“Ladies should be seen, not heard”
Therein began my lifelong excuse for the presence of mental and sometimes physical abuse in my life. A term of endearment that I once held in such esteem would end up being an anchor weight. That weight prevented me from escaping unhealthy situations. This is what happens when we – whether intentionally or not – place stipulations on each other. The rules almost always ensure we will live a life outside of who we are. That is the definition of unhealthy.
Christian religion taught me homosexuality is a sin. As a result, my interactions with gay, lesbian, and trans people were challenging. Unlike what I had seen embodied in the actions of those who were against homosexuality, gay people weren’t sick or in need of being saved. In fact, they were some of the most well-rounded individuals I had ever met. Their sexual orientation and gender expression were only a portion of their character. Yet they were often ostracized or worse just for being who they were.
A Change of Heart
Most of my teen to young adult years were spent being a slave to religious indoctrination. It prevented me from forming deep connections within the LGBTQ+ community. Yes, I grew up with friends who were queer but, my conditioning put a wall between us. A stipulation that until a few years ago I decided I wanted to dismantle.
Oddly enough, my support didn’t start because a queer person checked me about my lack of support (which they should have) or because of my lived experience as a now openly, bisexual person. I discovered my solidarity with the LGBTQ+ community through my advocacy for the Black community. I thought: How can I advocate freedom for myself and not want the same for someone else? After all, isn’t limiting freedoms the mindset that oppressed me in the first place?
Stepping Outside the Box
Both of my grandmothers, one Black and one Indigenous fought for my right to peacefully protest in this country. I come from strong women and activists. It’s in my blood! When local advocacy groups called for a protest for the murders of George Floyd and Breonna Taylor, I – without hesitancy – showed up.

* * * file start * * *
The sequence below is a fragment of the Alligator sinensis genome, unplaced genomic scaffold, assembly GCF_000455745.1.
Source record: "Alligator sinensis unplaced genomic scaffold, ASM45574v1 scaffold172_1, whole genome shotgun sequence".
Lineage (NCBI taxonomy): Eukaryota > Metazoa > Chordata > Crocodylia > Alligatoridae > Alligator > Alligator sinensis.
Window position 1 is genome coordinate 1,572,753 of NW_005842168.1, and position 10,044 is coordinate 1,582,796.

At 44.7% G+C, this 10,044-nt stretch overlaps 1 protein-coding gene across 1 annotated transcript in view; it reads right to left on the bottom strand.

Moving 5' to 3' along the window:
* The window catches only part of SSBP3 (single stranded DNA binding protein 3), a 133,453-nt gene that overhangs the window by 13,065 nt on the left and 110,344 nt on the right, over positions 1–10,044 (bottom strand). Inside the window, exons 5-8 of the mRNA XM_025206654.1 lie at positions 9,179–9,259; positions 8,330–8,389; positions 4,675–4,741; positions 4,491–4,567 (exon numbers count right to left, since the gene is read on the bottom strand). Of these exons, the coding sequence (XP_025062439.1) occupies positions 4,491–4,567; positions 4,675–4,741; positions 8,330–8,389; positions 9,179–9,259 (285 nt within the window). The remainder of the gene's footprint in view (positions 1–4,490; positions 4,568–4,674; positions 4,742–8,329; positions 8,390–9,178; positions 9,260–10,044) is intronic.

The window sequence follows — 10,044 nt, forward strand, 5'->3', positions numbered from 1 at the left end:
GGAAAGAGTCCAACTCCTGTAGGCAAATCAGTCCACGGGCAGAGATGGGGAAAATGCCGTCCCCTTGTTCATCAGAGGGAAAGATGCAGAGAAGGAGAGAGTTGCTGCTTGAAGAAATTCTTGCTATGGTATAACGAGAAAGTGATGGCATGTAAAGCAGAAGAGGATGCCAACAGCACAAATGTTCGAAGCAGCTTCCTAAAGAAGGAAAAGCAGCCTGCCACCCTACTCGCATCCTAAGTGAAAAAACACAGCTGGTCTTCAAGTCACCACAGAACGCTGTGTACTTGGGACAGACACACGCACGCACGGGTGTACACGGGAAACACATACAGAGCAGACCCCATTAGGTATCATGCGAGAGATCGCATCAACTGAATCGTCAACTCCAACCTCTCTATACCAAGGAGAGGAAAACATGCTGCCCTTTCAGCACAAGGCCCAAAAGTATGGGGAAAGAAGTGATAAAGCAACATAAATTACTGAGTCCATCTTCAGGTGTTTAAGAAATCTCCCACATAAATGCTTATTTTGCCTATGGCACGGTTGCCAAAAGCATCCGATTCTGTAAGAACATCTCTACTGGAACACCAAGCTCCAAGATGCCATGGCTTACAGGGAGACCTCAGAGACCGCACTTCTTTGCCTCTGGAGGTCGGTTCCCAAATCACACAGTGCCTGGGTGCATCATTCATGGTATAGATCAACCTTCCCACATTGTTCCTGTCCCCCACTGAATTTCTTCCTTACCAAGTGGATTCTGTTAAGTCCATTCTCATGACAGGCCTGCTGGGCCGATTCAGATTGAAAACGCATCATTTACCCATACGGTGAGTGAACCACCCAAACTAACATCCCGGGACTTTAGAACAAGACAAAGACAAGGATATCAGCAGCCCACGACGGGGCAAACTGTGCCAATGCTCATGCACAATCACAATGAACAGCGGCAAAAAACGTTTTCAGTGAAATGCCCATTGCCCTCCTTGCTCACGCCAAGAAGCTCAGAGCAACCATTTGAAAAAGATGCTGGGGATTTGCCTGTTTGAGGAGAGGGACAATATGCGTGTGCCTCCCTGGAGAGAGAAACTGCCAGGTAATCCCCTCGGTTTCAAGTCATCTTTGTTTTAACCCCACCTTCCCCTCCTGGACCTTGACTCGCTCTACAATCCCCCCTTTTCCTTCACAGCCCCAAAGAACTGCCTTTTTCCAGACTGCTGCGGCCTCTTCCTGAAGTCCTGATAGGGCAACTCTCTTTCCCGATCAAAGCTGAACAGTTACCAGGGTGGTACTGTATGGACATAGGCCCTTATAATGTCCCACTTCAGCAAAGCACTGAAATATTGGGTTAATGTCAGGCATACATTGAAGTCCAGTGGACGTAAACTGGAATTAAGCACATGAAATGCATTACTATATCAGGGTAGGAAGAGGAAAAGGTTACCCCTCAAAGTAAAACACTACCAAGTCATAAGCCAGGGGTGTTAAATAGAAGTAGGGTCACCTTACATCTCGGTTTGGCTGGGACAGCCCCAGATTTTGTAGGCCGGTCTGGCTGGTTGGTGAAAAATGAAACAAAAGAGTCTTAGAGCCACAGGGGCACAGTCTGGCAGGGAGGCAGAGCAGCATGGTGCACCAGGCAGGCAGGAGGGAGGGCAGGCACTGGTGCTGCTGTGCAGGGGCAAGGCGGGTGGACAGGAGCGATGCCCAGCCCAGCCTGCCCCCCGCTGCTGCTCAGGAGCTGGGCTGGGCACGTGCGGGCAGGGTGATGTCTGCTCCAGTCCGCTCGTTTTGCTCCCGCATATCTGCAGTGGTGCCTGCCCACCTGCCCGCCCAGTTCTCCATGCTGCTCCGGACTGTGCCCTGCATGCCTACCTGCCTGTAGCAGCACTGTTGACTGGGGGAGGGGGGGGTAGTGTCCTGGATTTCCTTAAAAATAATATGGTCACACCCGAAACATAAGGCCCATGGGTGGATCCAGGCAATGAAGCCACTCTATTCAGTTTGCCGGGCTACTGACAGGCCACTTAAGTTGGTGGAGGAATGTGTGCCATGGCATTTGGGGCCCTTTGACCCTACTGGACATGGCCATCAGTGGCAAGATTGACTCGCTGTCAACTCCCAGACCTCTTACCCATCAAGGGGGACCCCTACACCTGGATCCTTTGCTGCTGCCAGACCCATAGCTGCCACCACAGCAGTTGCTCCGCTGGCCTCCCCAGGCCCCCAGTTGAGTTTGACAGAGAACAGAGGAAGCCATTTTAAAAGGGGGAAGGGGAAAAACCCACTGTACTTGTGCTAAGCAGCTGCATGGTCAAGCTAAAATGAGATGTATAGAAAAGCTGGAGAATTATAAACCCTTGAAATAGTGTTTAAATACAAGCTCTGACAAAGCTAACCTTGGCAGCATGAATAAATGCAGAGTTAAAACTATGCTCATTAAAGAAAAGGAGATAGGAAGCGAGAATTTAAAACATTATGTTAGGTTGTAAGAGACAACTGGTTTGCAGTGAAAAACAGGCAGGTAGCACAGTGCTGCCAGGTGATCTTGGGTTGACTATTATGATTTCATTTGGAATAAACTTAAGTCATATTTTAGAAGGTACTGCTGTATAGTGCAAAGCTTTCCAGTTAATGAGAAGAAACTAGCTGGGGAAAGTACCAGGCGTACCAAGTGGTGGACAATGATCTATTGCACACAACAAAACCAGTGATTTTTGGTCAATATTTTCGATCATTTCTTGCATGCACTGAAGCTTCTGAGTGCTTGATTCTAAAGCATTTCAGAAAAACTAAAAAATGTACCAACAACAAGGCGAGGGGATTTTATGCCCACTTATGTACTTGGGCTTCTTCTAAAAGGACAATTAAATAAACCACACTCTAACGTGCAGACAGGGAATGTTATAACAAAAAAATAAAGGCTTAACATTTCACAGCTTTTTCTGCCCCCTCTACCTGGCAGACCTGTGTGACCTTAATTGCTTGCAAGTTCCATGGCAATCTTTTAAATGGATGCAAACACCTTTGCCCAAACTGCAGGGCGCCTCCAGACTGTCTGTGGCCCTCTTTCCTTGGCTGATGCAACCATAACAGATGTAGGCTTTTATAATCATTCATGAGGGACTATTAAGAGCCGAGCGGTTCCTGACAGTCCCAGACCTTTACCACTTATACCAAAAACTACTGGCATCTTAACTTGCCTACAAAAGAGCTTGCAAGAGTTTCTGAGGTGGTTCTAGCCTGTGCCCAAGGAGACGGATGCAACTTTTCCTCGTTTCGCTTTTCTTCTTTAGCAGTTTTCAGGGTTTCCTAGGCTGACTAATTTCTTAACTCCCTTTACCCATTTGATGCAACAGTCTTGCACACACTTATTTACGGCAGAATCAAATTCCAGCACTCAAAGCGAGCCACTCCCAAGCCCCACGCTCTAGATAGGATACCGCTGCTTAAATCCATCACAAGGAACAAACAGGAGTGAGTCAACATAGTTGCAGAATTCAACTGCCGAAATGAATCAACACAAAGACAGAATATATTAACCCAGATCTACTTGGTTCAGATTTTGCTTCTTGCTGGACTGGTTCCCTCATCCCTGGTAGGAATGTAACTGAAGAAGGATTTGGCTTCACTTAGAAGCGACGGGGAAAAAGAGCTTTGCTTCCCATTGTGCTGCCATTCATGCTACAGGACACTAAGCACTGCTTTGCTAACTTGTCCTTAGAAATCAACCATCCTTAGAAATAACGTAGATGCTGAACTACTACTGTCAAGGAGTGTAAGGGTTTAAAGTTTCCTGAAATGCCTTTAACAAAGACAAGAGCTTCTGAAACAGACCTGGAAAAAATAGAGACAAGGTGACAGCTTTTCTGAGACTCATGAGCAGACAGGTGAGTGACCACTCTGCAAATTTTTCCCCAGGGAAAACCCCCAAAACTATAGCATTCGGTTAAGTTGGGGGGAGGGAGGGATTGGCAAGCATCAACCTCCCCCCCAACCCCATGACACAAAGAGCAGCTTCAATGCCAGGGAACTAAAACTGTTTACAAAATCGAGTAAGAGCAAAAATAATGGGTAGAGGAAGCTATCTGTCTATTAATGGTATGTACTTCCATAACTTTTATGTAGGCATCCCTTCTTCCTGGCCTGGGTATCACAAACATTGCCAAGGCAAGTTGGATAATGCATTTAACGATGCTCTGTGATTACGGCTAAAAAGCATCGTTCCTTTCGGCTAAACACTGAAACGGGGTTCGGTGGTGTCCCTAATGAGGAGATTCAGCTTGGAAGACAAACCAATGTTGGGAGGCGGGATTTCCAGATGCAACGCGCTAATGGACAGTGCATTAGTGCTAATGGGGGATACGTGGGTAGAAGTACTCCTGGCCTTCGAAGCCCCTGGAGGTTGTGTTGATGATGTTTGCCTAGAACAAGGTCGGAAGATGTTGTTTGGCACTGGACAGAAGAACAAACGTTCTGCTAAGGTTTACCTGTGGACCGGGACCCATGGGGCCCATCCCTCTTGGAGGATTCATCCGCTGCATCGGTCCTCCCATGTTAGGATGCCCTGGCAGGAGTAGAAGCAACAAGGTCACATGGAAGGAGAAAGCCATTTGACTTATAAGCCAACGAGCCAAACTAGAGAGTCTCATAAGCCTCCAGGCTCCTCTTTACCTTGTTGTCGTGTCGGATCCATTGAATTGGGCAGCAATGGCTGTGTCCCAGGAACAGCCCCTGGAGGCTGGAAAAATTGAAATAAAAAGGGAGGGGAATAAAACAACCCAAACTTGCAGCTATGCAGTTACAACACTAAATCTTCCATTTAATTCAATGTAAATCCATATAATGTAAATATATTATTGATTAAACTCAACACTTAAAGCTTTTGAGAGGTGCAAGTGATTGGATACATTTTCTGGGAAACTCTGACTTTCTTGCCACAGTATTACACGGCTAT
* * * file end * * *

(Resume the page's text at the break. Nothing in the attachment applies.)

From the moment I stepped out of my car and into a crowd mixed with all colors, gender expressions, and identities, my heart was forever changed. For once, I wasn’t just in a crowd with people who looked like me. There were all types there, united to a common goal. Crushing the construct that was made to keep minorities oppressed, honoring the life of George Floyd, Breonna Taylor, and countless others.
The LGBTQ+ community was amongst those on the front line. Living in their truth, while being sure to center the Black community because we were in need. They showed up when others didn’t. Not only did they show up but they made me and others feel welcome and safe. It was then that I realized that the feeling of kinship between myself and the LGBTQ+ community was in the shared trauma of being discriminated against, being judged, being excluded, being denied, and the beauty in overcoming it all.
Where I Stand
While at the protest I was asked “What was your reason for protesting today?” Without thinking the words spilled out of my mouth. My reason for protesting was so my voice could be heard, so my nieces and nephews could grow up in a society that allows them to be whoever they are, unapologetically!
The truth behind my answer was scary. People were and are dying in the name of bigotry, racism, and homophobia. Black, brown, trans, and gay people are being oppressed, vilified, and executed due to fear of difference. As my answer continued, at that moment I realized something important. It was time for me to take accountability.
I had to admit what I knew in my heart was true. I spent years being afraid to form connections that could have saved me, connections that would have embraced me instead of criticizing me when I was a loud girl with questions and things to say. A girl who wanted to be a boxer and have tea parties too. Instead, I was silenced and overlooked because who I was didn’t fit into the box of what a girl was supposed to be. I had to admit that staying in that box was me being just like those who tried to get me to conform. At times, when I should have been accepting of others, I chose to judge and that was wrong. I was wrong.
Who are you?
A thought that led me to where I am now: isn’t it a sin to operate outside of who you are meant to be? They say God doesn’t make mistakes and in the name of religion there are people who, due to fear of being who they are, or questioning who they could be, are taking rights away from those who are no longer afraid to live and speak their truth. Isn’t preventing their deaths and violence against them more important than being “right”? To get to where I am, you have to ask yourself some hard questions. You have to accept some tough truths. Start with this: who are you uninterrupted by society’s standards? What are you willing to change to find out?